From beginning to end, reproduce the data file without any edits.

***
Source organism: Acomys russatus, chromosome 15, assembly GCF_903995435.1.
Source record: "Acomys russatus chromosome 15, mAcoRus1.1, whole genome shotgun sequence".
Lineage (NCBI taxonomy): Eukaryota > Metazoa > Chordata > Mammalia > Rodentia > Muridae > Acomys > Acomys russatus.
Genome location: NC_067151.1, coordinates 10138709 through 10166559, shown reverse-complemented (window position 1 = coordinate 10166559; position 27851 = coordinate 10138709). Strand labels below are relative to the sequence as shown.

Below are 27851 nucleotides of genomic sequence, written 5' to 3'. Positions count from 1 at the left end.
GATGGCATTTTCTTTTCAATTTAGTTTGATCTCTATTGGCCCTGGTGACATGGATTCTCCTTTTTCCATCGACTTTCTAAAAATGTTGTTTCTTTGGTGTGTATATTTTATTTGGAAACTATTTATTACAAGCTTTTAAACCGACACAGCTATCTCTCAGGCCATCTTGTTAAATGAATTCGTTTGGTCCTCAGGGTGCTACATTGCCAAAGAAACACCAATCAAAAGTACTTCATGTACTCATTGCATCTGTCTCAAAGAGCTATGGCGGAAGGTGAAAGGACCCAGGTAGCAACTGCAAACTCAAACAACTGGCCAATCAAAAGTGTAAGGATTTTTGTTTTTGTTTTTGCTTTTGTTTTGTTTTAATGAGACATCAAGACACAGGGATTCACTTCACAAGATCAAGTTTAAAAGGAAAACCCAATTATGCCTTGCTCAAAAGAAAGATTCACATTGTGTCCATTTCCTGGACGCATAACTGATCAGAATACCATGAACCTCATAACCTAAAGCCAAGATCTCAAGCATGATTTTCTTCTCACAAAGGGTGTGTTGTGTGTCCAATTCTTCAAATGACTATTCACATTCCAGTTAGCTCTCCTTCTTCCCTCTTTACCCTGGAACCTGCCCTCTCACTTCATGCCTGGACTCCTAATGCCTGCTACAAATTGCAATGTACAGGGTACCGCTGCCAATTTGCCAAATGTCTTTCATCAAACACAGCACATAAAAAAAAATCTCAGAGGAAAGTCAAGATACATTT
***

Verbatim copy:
Source organism: Acomys russatus, chromosome 15, assembly GCF_903995435.1.
Source record: "Acomys russatus chromosome 15, mAcoRus1.1, whole genome shotgun sequence".
Lineage (NCBI taxonomy): Eukaryota > Metazoa > Chordata > Mammalia > Rodentia > Muridae > Acomys > Acomys russatus.
Genome location: NC_067151.1, coordinates 10138709 through 10166559, shown reverse-complemented (window position 1 = coordinate 10166559; position 27851 = coordinate 10138709). Strand labels below are relative to the sequence as shown.

Below are 27851 nucleotides of genomic sequence, written 5' to 3'. Positions count from 1 at the left end.
GATGGCATTTTCTTTTCAATTTAGTTTGATCTCTATTGGCCCTGGTGACATGGATTCTCCTTTTTCCATCGACTTTCTAAAAATGTTGTTTCTTTGGTGTGTATATTTTATTTGGAAACTATTTATTACAAGCTTTTAAACCGACACAGCTATCTCTCAGGCCATCTTGTTAAATGAATTCGTTTGGTCCTCAGGGTGCTACATTGCCAAAGAAACACCAATCAAAAGTACTTCATGTACTCATTGCATCTGTCTCAAAGAGCTATGGCGGAAGGTGAAAGGACCCAGGTAGCAACTGCAAACTCAAACAACTGGCCAATCAAAAGTGTAAGGATTTTTGTTTTTGTTTTTGCTTTTGTTTTGTTTTAATGAGACATCAAGACACAGGGATTCACTTCACAAGATCAAGTTTAAAAGGAAAACCCAATTATGCCTTGCTCAAAAGAAAGATTCACATTGTGTCCATTTCCTGGACGCATAACTGATCAGAATACCATGAACCTCATAACCTAAAGCCAAGATCTCAAGCATGATTTTCTTCTCACAAAGGGTGTGTTGTGTGTCCAATTCTTCAAATGACTATTCACATTCCAGTTAGCTCTCCTTCTTCCCTCTTTACCCTGGAACCTGCCCTCTCACTTCATGCCTGGACTCCTAATGCCTGCTACAAATTGCAATGTACAGGGTACCGCTGCCAATTTGCCAAATGTCTTTCATCAAACACAGCACATAAAAAAAAATCTCAGAGGAAAGTCAAGATACATTT